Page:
Public Spending for Growth–Induced Employment: The Nigerian Experience
Okafor, S.O.& Jegbefumwen, K. (2016). Public spending for growth–induced employment: The Nigerian experience. British Journal of Economics, Management & Trade, 12(1): 1-19.
19 Pages Posted: 5 Jul 2016
Date Written: February 4, 2016
Rising unemployment has become a global phenomenon with its attendant social vices. Both developed and developing countries now grapple to cope with the problems of unemployment arising from global recession. Unemployment in Nigeria has assumed a more dangerous dimension with over 40 million Nigerian youths not having any chances of securing jobs in the next 10 years. The lack of elaborate employment policy has made matters worse. Efforts in this article were focused on identifying potent factors in public spending – economic growth – government revenue – employment nexus which could be constituted into dynamic employment policy instruments. The study revealed that deficit financing of recurrent expenditure was a most important single factor inhibiting public spending from inducing economic growth for employment generation. It was recommended, inter alia, that to ensure its efficiency, tax policy, pricing policy, exchange – rate policy and credit policy should form integral components of a country’s employment policy.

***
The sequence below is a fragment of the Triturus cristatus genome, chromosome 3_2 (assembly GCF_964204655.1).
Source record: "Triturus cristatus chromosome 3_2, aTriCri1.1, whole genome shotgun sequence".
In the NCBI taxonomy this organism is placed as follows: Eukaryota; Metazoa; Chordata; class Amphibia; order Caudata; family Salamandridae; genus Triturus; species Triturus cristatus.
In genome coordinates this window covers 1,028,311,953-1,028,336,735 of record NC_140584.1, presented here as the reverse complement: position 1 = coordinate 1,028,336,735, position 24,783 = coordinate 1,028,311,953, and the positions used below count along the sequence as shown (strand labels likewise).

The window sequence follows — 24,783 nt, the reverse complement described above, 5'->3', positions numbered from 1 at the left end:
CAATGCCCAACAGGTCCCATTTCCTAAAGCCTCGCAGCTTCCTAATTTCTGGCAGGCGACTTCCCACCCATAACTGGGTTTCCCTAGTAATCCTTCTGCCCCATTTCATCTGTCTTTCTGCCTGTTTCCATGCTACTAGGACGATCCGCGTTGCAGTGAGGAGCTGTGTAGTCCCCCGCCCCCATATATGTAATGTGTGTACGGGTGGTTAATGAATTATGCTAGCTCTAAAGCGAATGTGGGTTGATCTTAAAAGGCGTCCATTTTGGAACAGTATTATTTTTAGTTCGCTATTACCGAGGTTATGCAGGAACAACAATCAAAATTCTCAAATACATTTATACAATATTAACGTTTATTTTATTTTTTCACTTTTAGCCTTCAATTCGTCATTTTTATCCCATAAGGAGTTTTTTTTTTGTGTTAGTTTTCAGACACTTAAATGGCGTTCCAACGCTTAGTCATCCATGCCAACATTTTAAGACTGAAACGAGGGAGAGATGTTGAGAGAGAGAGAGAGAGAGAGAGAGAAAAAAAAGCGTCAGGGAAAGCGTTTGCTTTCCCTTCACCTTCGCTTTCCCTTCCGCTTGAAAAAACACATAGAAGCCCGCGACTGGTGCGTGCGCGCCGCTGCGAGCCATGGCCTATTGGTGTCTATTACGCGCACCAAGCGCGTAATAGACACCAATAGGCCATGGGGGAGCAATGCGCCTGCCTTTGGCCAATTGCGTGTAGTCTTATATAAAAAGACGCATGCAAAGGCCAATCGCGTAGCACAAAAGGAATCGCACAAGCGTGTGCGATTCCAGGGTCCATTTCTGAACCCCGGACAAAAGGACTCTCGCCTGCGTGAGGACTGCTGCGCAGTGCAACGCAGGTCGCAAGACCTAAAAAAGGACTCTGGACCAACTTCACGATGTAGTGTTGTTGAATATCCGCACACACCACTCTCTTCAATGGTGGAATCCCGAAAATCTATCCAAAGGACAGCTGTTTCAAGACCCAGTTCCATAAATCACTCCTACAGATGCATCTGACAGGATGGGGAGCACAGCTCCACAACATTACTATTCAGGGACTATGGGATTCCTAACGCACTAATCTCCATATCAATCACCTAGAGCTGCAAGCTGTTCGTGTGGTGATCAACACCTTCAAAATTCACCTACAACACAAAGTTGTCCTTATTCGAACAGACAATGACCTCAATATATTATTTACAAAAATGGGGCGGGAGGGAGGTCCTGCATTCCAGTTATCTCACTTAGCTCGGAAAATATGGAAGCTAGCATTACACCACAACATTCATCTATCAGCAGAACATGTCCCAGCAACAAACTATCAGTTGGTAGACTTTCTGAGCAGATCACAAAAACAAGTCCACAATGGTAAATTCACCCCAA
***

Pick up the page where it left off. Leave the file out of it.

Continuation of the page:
Keywords: Public spending; economic growth; dynamic employment policy; revenue generation; factor analytic approach
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